Is A Chromebook Right For You?

Chromebooks are considerably cheaper than traditional laptops and offer a great value proposition for many students and people who want to do normal work like word processing, emails, and Excel documents. There is also native support for apps like Netflix, Spotify for the entertainment side of things.

If these don’t fill your specific requirements, Chromebook also offers full support for android apps and the Google Play Store, making any work you may have needed your phone for, possible and easier than ever before. This all does raise some other questions though, chief among which is, what is a Chromebook?

What Is A Chromebook

Chromebook is in essence a type of laptop or tablet that runs Chrome OS as opposed to the typical operating systems used like Windows, macOS, Linux, or Android. The form factor remains exactly the same as other tablets or laptops, allowing for an easy learning curve and a quick customization period.

The main idea behind a Chromebook for the majority of the market is an easy to run and light operating system to allow what would be a cheaper laptop to still easily fill any normal workflow need you could have. The typical 4 GB of ram found in a Chromebook would be painfully slow on a Windows computer, on a Chromebook though, it is enough to do any word processing or entertainment task you have.

Why Now

Chromebooks have been around for a while now, since the first release in 2011 they have not done well in the market space. The first few generations of Chromebooks were lacking a lot of features like offline compatibility, nobody wants to lose work when the internet drops off for a while. The Chromebooks were in a market where they were cheaper, but not enough to justify the lack of feature sets and hardware present.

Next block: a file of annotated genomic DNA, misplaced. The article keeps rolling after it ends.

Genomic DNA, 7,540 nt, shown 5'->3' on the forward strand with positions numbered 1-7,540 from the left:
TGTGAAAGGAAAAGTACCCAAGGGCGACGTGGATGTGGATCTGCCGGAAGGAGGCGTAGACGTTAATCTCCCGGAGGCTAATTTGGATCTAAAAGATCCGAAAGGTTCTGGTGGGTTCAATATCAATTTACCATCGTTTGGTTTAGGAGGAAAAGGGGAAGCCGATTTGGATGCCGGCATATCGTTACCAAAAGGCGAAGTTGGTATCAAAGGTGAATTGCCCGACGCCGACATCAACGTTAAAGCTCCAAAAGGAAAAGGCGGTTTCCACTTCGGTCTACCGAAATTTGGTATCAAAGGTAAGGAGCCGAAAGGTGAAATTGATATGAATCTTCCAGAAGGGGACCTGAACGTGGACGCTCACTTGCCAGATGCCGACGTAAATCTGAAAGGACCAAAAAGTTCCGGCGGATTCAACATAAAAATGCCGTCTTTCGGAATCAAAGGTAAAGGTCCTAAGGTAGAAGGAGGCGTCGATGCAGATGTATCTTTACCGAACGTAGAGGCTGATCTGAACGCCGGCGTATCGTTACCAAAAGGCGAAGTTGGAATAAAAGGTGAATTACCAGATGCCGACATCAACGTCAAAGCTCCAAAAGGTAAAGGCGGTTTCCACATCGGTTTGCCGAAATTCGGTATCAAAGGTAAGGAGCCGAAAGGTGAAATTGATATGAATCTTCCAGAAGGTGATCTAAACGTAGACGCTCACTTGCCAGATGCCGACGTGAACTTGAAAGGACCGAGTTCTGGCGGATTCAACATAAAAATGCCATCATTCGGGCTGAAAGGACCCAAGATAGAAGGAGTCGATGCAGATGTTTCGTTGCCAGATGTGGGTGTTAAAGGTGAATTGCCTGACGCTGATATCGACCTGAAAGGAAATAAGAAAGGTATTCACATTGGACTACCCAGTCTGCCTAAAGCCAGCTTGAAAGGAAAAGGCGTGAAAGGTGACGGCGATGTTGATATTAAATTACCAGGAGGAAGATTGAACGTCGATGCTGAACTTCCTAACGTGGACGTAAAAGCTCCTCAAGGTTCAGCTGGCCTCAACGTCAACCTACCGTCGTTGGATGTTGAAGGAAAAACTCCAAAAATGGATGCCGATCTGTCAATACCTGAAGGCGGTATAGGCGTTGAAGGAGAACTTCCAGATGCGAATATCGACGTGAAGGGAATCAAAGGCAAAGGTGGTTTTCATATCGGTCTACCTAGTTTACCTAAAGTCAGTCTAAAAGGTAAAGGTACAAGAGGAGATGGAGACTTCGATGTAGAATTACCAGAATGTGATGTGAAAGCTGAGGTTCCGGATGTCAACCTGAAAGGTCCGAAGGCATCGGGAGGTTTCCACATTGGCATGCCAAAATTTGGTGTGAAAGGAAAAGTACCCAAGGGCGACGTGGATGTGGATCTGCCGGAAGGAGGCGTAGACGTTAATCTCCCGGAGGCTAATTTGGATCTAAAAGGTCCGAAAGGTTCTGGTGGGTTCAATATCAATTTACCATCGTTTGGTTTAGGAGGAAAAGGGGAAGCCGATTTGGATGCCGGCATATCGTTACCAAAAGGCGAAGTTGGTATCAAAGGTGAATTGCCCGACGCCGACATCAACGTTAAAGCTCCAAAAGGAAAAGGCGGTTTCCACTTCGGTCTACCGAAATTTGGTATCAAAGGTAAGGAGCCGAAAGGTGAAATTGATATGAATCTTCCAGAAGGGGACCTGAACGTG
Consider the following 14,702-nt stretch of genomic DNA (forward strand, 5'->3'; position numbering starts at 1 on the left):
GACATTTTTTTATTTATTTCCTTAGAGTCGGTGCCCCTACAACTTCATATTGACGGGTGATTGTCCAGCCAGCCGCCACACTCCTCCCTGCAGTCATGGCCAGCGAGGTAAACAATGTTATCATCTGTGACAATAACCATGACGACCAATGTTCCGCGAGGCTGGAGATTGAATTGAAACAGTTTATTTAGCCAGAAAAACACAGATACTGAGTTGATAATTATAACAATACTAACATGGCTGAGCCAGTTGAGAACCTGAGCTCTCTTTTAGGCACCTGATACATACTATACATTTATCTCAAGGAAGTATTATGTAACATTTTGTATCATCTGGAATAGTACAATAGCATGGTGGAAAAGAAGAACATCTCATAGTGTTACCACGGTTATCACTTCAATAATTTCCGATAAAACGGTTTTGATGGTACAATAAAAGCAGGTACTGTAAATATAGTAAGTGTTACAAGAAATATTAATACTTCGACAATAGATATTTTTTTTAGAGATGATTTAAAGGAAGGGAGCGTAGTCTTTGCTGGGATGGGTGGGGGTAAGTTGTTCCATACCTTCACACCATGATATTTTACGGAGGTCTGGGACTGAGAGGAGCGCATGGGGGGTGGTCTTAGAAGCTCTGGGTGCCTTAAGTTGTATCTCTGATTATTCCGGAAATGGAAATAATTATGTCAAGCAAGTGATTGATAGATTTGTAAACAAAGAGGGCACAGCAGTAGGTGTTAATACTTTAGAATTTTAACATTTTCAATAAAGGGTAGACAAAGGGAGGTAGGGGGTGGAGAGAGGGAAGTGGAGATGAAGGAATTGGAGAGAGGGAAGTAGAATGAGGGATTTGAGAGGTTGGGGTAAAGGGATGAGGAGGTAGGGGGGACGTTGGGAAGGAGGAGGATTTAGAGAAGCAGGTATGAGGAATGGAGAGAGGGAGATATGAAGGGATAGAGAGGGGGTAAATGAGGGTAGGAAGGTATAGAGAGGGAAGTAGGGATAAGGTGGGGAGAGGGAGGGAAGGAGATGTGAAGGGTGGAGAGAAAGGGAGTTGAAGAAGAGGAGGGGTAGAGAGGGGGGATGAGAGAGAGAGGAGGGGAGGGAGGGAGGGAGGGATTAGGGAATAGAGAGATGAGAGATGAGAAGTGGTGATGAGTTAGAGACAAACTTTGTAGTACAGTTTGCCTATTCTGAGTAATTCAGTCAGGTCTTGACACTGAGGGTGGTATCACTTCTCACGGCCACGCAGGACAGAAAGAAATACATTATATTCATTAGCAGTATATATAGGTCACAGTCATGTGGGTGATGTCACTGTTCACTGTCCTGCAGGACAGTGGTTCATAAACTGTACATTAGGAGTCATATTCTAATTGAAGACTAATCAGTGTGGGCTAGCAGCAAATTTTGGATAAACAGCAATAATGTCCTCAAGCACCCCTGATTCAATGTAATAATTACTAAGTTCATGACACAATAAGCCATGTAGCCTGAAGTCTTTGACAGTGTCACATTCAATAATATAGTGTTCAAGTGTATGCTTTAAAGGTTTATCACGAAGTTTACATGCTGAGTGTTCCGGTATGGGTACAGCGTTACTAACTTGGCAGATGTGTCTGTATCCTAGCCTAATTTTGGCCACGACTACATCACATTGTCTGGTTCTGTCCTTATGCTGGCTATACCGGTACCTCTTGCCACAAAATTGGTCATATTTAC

Added to the fact that the operating system could not support programs from any other operating system, the Chromebook never really found a market that required only a narrow set of capabilities with lacking features.

What Happened?

Since the first launch, Google has noted the feedback and worked tirelessly to move Chrome OS more towards what the market requires, while keeping it light enough to run perfectly on a low spec machine.

Chrome OS has gone through many iterations and changes and is finally in a place where it can be recommended as an intuitive operating system that fully meets the needs of its market segment.

What Is Different?

A lot of small changes were made to make the operating system more friendly, like a decent offline mode for your Google Docs, better integrations of android applications, and even third part hardware allowing for a little more power to be squeezed out of the small package. In the years since launch, many applications have moved over to online portals, like the Microsoft 365 suit having a fully online version.

For professional users, one change, in particular, will come as a welcome surprise. Chrome OS makes use of an incredibly efficient virtual hosting system to allow Linux to run simultaneously with Chrome OS. Applications that would normally be too clunky to work within a web browser environment can now be directly installed as a Linux version.

This may not change the game for everybody as the hardware is still not recommended for any graphic intensive work. But for light coding, any word processing, or playing Big Dollar no deposit games, the Chromebook is perfect for you at an affordable price.

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